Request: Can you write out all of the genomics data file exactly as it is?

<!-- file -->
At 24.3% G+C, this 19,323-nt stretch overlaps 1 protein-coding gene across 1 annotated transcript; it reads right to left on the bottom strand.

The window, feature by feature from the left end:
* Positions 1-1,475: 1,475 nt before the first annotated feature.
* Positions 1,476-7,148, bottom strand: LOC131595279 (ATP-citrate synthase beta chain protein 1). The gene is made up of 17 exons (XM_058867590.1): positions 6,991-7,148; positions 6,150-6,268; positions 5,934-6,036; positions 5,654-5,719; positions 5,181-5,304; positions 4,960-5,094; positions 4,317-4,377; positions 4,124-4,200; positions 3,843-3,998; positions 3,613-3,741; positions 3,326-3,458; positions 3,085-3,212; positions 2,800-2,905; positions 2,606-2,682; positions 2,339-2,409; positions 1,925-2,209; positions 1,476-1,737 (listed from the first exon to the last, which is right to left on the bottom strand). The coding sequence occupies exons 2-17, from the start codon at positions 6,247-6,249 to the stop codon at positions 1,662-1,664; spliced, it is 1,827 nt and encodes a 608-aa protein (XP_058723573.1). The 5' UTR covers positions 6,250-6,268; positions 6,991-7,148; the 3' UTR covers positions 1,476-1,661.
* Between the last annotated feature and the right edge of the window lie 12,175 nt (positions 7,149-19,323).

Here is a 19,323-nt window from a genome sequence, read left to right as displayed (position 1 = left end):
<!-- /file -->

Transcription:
At 24.3% G+C, this 19,323-nt stretch overlaps 1 protein-coding gene across 1 annotated transcript; it reads right to left on the bottom strand.

The window, feature by feature from the left end:
* Positions 1-1,475: 1,475 nt before the first annotated feature.
* Positions 1,476-7,148, bottom strand: LOC131595279 (ATP-citrate synthase beta chain protein 1). The gene is made up of 17 exons (XM_058867590.1): positions 6,991-7,148; positions 6,150-6,268; positions 5,934-6,036; positions 5,654-5,719; positions 5,181-5,304; positions 4,960-5,094; positions 4,317-4,377; positions 4,124-4,200; positions 3,843-3,998; positions 3,613-3,741; positions 3,326-3,458; positions 3,085-3,212; positions 2,800-2,905; positions 2,606-2,682; positions 2,339-2,409; positions 1,925-2,209; positions 1,476-1,737 (listed from the first exon to the last, which is right to left on the bottom strand). The coding sequence occupies exons 2-17, from the start codon at positions 6,247-6,249 to the stop codon at positions 1,662-1,664; spliced, it is 1,827 nt and encodes a 608-aa protein (XP_058723573.1). The 5' UTR covers positions 6,250-6,268; positions 6,991-7,148; the 3' UTR covers positions 1,476-1,661.
* Between the last annotated feature and the right edge of the window lie 12,175 nt (positions 7,149-19,323).

Here is a 19,323-nt window from a genome sequence, read left to right as displayed (position 1 = left end):